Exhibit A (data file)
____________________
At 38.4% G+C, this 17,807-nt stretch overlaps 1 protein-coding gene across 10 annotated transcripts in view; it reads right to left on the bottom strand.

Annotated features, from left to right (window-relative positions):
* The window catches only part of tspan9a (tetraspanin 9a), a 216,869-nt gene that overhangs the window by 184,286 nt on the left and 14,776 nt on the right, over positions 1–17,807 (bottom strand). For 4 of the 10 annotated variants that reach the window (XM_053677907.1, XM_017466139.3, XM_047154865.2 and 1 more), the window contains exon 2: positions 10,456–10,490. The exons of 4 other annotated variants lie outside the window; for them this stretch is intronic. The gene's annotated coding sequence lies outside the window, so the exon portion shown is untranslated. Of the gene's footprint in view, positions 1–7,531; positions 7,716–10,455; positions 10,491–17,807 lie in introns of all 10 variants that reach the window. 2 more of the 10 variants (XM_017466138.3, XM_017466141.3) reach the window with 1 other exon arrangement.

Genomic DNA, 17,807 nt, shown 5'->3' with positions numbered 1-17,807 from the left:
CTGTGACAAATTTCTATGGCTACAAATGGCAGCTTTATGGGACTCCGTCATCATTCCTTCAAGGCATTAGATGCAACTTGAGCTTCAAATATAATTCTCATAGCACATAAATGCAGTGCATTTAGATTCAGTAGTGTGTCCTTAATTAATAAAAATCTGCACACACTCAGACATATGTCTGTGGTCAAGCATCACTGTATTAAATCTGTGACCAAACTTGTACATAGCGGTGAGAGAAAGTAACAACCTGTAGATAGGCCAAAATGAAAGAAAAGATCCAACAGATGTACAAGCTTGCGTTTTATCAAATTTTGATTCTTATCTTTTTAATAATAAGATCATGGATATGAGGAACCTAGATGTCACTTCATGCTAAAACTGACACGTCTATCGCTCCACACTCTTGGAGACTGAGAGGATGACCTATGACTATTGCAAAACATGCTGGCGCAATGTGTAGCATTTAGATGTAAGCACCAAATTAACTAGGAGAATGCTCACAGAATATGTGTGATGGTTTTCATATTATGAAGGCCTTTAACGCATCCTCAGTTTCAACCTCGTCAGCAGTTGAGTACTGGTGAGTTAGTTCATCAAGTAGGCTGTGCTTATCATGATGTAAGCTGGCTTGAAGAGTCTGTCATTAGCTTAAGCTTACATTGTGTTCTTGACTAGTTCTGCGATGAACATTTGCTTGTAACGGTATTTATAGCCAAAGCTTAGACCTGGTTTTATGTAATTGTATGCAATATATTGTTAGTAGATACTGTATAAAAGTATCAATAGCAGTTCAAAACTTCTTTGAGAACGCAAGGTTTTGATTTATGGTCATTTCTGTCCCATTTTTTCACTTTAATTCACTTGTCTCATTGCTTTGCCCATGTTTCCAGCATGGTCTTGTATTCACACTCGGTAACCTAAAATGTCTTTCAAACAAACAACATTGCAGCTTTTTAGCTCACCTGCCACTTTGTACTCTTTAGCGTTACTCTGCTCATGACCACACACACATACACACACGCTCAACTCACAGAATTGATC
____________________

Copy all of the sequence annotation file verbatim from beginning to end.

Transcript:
At 38.4% G+C, this 17,807-nt stretch overlaps 1 protein-coding gene across 10 annotated transcripts in view; it reads right to left on the bottom strand.

Annotated features, from left to right (window-relative positions):
* The window catches only part of tspan9a (tetraspanin 9a), a 216,869-nt gene that overhangs the window by 184,286 nt on the left and 14,776 nt on the right, over positions 1–17,807 (bottom strand). For 4 of the 10 annotated variants that reach the window (XM_053677907.1, XM_017466139.3, XM_047154865.2 and 1 more), the window contains exon 2: positions 10,456–10,490. The exons of 4 other annotated variants lie outside the window; for them this stretch is intronic. The gene's annotated coding sequence lies outside the window, so the exon portion shown is untranslated. Of the gene's footprint in view, positions 1–7,531; positions 7,716–10,455; positions 10,491–17,807 lie in introns of all 10 variants that reach the window. 2 more of the 10 variants (XM_017466138.3, XM_017466141.3) reach the window with 1 other exon arrangement.

Genomic DNA, 17,807 nt, shown 5'->3' with positions numbered 1-17,807 from the left:
CTGTGACAAATTTCTATGGCTACAAATGGCAGCTTTATGGGACTCCGTCATCATTCCTTCAAGGCATTAGATGCAACTTGAGCTTCAAATATAATTCTCATAGCACATAAATGCAGTGCATTTAGATTCAGTAGTGTGTCCTTAATTAATAAAAATCTGCACACACTCAGACATATGTCTGTGGTCAAGCATCACTGTATTAAATCTGTGACCAAACTTGTACATAGCGGTGAGAGAAAGTAACAACCTGTAGATAGGCCAAAATGAAAGAAAAGATCCAACAGATGTACAAGCTTGCGTTTTATCAAATTTTGATTCTTATCTTTTTAATAATAAGATCATGGATATGAGGAACCTAGATGTCACTTCATGCTAAAACTGACACGTCTATCGCTCCACACTCTTGGAGACTGAGAGGATGACCTATGACTATTGCAAAACATGCTGGCGCAATGTGTAGCATTTAGATGTAAGCACCAAATTAACTAGGAGAATGCTCACAGAATATGTGTGATGGTTTTCATATTATGAAGGCCTTTAACGCATCCTCAGTTTCAACCTCGTCAGCAGTTGAGTACTGGTGAGTTAGTTCATCAAGTAGGCTGTGCTTATCATGATGTAAGCTGGCTTGAAGAGTCTGTCATTAGCTTAAGCTTACATTGTGTTCTTGACTAGTTCTGCGATGAACATTTGCTTGTAACGGTATTTATAGCCAAAGCTTAGACCTGGTTTTATGTAATTGTATGCAATATATTGTTAGTAGATACTGTATAAAAGTATCAATAGCAGTTCAAAACTTCTTTGAGAACGCAAGGTTTTGATTTATGGTCATTTCTGTCCCATTTTTTCACTTTAATTCACTTGTCTCATTGCTTTGCCCATGTTTCCAGCATGGTCTTGTATTCACACTCGGTAACCTAAAATGTCTTTCAAACAAACAACATTGCAGCTTTTTAGCTCACCTGCCACTTTGTACTCTTTAGCGTTACTCTGCTCATGACCACACACACATACACACACGCTCAACTCACAGAATTGATC